The Wide Out
Former Gophers wide receiver Lee Hutton III traded in his pads for a thriving and diverse legal practice
Published in 2013 Minnesota Super Lawyers magazine
By Dan Heilman on July 8, 2013
Lee Hutton III, of counsel in the Minneapolis office of Zelle Hofmann Voelbel & Mason, has built the foundation of his legal career in areas such as product liability defense, complex commercial litigation and employment law.
But that’s not why TMZ and gossip columnists like C.J. want to talk to him. The most visible area of Hutton’s practice is in the representation of athletes, trainers and others in professional and amateur sports—and one of those clients happens to be Kris Humphries, the former Golden Gophers basketball standout who now plays for the Brooklyn Nets. Humphries, you might recall, happened to be married to reality TV diva Kim Kardashian for 72 days in 2011.
Hutton represented Humphries in his divorce, which settled in April. “We’re pleased that Mr. Humphries is very happy with the result,” he says.
Family law is a new swatch on the crazy-quilt of practice areas Hutton has built since 2002. Was he daunted by the fact that his first family law trial was a national gossip sensation? Hardly.
“We’re seeing it as a case of first impression,” Hutton said prior to the settlement. “A marriage is a contract between two consenting adults, and we intend to show that Miss Kardashian entered the marriage without the requisite intent to stay married.”
The plainspoken way in which the 37-year-old Hutton expresses his strategy is typical of the confidence he brings to his work—a confidence forged from years of top-level collegiate athletic competition and a drive to succeed.
A native of La Marque, Texas, and the son of a nurse and a urologist, Hutton was recruited by the Gophers football team to play wide receiver, which he did through 1998, along with competing on the school’s track team. After a handful of NFL tryouts didn’t result in a contract, he changed his focus.
Hutton passed on pursuing a career in advertising, the field he’d majored in, when friend and former teammate Chris Fowlkes (now an attorney at Bowman and Brooke) asked him to help him study for the LSAT. Fowlkes was a few years ahead of Hutton in school, but when it came to his own post-graduate plans, “I figured I might as well take it, too,” Hutton says.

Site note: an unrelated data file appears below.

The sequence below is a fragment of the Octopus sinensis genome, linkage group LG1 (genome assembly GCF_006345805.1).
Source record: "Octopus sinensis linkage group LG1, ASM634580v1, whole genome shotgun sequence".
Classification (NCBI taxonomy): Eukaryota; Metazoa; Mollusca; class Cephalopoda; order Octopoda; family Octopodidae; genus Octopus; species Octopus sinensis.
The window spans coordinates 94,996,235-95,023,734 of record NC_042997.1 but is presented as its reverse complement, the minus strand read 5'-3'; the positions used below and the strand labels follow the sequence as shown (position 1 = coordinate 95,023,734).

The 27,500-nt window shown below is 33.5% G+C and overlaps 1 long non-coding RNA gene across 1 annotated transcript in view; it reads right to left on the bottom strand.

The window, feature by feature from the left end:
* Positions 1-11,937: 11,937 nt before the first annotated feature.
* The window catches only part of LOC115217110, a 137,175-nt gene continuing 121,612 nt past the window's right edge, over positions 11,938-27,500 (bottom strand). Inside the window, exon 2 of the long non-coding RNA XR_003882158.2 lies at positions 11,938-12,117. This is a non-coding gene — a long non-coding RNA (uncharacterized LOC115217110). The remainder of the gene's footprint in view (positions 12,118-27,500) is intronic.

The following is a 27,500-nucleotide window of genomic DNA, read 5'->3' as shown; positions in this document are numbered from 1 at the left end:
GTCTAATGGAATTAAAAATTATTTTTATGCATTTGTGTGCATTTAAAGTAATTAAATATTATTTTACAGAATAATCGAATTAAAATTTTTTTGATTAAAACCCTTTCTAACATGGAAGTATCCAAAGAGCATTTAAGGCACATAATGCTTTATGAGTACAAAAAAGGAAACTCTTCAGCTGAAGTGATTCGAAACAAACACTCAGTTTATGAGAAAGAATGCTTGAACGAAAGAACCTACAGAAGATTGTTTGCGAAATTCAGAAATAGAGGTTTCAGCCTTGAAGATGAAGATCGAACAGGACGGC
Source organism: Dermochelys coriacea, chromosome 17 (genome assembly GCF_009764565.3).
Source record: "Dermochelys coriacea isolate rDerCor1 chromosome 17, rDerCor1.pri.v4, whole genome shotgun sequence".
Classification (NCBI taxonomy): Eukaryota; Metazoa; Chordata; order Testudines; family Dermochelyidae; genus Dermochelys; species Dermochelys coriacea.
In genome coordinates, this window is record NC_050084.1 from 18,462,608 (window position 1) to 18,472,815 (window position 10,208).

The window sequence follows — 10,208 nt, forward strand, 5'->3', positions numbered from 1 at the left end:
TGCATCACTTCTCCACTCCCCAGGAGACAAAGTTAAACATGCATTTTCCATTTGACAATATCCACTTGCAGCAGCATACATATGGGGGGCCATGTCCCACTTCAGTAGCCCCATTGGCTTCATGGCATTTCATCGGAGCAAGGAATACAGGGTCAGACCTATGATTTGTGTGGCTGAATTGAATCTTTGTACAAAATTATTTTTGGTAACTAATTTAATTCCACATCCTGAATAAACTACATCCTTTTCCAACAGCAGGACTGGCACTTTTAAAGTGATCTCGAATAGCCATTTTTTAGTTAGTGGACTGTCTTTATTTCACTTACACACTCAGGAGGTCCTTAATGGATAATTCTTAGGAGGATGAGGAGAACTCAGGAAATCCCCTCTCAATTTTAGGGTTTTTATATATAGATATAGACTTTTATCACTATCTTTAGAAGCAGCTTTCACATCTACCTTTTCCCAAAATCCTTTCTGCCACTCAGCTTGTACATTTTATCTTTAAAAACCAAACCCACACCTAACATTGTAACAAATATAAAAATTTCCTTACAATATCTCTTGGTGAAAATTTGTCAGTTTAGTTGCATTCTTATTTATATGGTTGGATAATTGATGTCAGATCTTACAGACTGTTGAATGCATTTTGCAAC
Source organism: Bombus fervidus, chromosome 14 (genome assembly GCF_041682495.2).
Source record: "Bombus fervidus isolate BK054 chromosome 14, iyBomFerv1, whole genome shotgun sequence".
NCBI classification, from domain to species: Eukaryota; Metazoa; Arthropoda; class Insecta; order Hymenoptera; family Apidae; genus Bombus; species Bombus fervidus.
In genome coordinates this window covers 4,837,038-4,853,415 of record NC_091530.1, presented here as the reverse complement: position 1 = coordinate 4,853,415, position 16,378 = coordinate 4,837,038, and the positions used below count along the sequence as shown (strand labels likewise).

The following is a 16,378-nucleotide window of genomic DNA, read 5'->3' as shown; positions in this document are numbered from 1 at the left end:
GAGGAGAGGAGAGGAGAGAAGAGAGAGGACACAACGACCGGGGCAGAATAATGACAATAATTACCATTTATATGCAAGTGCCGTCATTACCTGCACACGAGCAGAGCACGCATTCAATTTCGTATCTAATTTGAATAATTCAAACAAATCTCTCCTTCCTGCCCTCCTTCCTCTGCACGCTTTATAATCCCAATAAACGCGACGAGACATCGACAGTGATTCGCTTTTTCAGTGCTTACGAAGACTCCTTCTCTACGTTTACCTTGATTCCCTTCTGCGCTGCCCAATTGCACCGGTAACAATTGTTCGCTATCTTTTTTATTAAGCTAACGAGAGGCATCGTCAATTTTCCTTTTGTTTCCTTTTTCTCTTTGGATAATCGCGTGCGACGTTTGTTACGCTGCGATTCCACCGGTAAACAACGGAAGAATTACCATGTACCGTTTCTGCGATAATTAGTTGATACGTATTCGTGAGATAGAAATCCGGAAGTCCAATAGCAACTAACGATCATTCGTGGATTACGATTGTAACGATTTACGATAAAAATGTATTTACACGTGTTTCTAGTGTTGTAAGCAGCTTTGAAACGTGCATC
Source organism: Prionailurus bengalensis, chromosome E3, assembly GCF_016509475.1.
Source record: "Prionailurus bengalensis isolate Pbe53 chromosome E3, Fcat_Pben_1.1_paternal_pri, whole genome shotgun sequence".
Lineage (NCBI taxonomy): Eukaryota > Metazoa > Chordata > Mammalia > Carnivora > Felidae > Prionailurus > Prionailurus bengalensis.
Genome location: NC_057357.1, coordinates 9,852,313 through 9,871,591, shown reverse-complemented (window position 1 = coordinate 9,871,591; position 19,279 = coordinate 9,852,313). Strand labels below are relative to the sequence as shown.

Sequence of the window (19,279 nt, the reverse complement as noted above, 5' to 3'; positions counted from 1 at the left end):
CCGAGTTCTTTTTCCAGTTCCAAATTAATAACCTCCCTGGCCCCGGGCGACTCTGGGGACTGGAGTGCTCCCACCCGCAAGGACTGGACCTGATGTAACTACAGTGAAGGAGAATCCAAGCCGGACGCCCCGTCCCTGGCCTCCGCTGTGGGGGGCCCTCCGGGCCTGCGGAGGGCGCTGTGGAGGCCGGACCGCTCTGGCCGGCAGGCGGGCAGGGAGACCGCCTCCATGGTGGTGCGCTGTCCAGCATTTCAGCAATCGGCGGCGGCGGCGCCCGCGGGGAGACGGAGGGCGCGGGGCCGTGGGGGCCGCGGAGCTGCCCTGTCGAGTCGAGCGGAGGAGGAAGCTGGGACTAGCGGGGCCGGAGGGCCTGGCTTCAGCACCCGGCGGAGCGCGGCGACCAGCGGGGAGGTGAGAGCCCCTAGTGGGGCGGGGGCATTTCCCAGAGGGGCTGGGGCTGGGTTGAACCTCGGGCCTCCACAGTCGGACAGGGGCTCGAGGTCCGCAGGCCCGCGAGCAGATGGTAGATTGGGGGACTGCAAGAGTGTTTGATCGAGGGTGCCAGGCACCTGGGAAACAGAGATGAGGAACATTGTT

After earning his J.D. from William Mitchell College of Law in 2002, Hutton’s first stop was Johnson & Condon in Edina, now known as O’Meara, Leer, Wagner & Kohl. There he got his feet wet doing insurance defense, dram shop claims, and automobile liability cases.
“It was a great foundation,” he says. “I was able to take cases to trial within my first year. My mom always told me, ‘You’re well balanced—you have a chip on each shoulder.’ I combined that with the athlete’s mentality of accepting challenges and being competitive.”
Hutton quickly defined himself as a trial attorney. He eagerly took on water intrusion cases, which boomed in the mid-2000s, as a way of building his practice and sharpening his skills.
“I was the young associate who would go out to these home inspections,” he recalls. “That grew from one to several hundred claims over the next couple of years. They were deposition-intensive, and there was a lot of motion writing. It allowed me to hone my skills and observe how other attorneys operated in this new field of product liability.”
Hutton’s sports representation practice began almost as inadvertently as his newfound family law focus. Jack Brewer, another former Gopher teammate—by then an NFL defensive back—was having issues with his agent over fees. Hutton took over as Brewer’s agent in 2004, and a niche was born.
“I looked up to Lee at the U, and he turned out to be a great attorney and a great agent,” says Brewer, who now owns an asset management firm in Minneapolis. “He worked hard for me when I was playing, and more important, he worked hard for me after I retired.”
Hutton found sports representation a natural fit. His athletic background kept him immersed in the tight circle inhabited by players, coaches, trainers and others who make their living in a profession where there’s money to be made, but for most, only fleetingly.